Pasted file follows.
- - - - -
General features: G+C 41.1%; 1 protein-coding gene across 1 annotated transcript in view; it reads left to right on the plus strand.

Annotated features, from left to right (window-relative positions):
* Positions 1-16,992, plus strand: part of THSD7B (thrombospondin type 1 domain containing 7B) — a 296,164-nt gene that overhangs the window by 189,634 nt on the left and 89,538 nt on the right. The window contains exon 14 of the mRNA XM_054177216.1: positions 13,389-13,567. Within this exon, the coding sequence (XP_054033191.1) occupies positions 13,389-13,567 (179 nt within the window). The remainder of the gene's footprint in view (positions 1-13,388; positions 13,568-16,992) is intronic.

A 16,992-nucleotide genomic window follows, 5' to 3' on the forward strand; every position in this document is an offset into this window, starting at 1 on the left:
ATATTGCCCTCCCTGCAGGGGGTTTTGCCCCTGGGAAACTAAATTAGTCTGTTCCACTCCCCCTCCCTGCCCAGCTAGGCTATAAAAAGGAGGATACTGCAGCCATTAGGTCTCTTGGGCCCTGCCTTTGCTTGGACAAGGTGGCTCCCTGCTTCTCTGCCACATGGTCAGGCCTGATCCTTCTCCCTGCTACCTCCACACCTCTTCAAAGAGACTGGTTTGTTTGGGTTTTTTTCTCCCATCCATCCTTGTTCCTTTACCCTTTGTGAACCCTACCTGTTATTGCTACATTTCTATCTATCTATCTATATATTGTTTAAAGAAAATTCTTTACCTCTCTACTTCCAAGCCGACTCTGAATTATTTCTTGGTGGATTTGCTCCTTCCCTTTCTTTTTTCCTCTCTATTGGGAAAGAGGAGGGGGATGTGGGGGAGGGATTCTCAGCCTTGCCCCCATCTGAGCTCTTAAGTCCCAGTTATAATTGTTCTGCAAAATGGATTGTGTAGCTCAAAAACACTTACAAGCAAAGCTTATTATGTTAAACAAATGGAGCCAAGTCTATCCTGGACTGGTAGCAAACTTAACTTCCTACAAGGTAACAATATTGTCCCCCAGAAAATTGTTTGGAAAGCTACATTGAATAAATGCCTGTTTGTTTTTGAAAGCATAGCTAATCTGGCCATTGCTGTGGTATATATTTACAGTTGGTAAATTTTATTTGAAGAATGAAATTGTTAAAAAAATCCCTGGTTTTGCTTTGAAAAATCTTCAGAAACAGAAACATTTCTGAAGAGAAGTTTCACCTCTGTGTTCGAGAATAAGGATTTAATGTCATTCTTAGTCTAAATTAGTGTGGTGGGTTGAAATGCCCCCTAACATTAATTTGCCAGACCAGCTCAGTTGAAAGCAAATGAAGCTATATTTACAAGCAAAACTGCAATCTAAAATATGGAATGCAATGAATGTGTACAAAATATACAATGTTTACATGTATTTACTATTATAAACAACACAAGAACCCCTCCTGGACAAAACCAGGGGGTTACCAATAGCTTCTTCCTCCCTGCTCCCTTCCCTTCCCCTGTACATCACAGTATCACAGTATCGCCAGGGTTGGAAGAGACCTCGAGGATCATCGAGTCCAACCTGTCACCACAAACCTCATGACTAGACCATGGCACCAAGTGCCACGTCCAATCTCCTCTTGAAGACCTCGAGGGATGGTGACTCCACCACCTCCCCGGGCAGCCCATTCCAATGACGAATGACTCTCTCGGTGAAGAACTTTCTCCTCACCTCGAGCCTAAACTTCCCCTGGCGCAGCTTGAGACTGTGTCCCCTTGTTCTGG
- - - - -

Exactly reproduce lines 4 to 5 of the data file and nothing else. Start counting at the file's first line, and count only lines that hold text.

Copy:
A 16,992-nucleotide genomic window follows, 5' to 3' on the forward strand; every position in this document is an offset into this window, starting at 1 on the left:
ATATTGCCCTCCCTGCAGGGGGTTTTGCCCCTGGGAAACTAAATTAGTCTGTTCCACTCCCCCTCCCTGCCCAGCTAGGCTATAAAAAGGAGGATACTGCAGCCATTAGGTCTCTTGGGCCCTGCCTTTGCTTGGACAAGGTGGCTCCCTGCTTCTCTGCCACATGGTCAGGCCTGATCCTTCTCCCTGCTACCTCCACACCTCTTCAAAGAGACTGGTTTGTTTGGGTTTTTTTCTCCCATCCATCCTTGTTCCTTTACCCTTTGTGAACCCTACCTGTTATTGCTACATTTCTATCTATCTATCTATATATTGTTTAAAGAAAATTCTTTACCTCTCTACTTCCAAGCCGACTCTGAATTATTTCTTGGTGGATTTGCTCCTTCCCTTTCTTTTTTCCTCTCTATTGGGAAAGAGGAGGGGGATGTGGGGGAGGGATTCTCAGCCTTGCCCCCATCTGAGCTCTTAAGTCCCAGTTATAATTGTTCTGCAAAATGGATTGTGTAGCTCAAAAACACTTACAAGCAAAGCTTATTATGTTAAACAAATGGAGCCAAGTCTATCCTGGACTGGTAGCAAACTTAACTTCCTACAAGGTAACAATATTGTCCCCCAGAAAATTGTTTGGAAAGCTACATTGAATAAATGCCTGTTTGTTTTTGAAAGCATAGCTAATCTGGCCATTGCTGTGGTATATATTTACAGTTGGTAAATTTTATTTGAAGAATGAAATTGTTAAAAAAATCCCTGGTTTTGCTTTGAAAAATCTTCAGAAACAGAAACATTTCTGAAGAGAAGTTTCACCTCTGTGTTCGAGAATAAGGATTTAATGTCATTCTTAGTCTAAATTAGTGTGGTGGGTTGAAATGCCCCCTAACATTAATTTGCCAGACCAGCTCAGTTGAAAGCAAATGAAGCTATATTTACAAGCAAAACTGCAATCTAAAATATGGAATGCAATGAATGTGTACAAAATATACAATGTTTACATGTATTTACTATTATAAACAACACAAGAACCCCTCCTGGACAAAACCAGGGGGTTACCAATAGCTTCTTCCTCCCTGCTCCCTTCCCTTCCCCTGTACATCACAGTATCACAGTATCGCCAGGGTTGGAAGAGACCTCGAGGATCATCGAGTCCAACCTGTCACCACAAACCTCATGACTAGACCATGGCACCAAGTGCCACGTCCAATCTCCTCTTGAAGACCTCGAGGGATGGTGACTCCACCACCTCCCCGGGCAGCCCATTCCAATGACGAATGACTCTCTCGGTGAAGAACTTTCTCCTCACCTCGAGCCTAAACTTCCCCTGGCGCAGCTTGAGACTGTGTCCCCTTGTTCTGG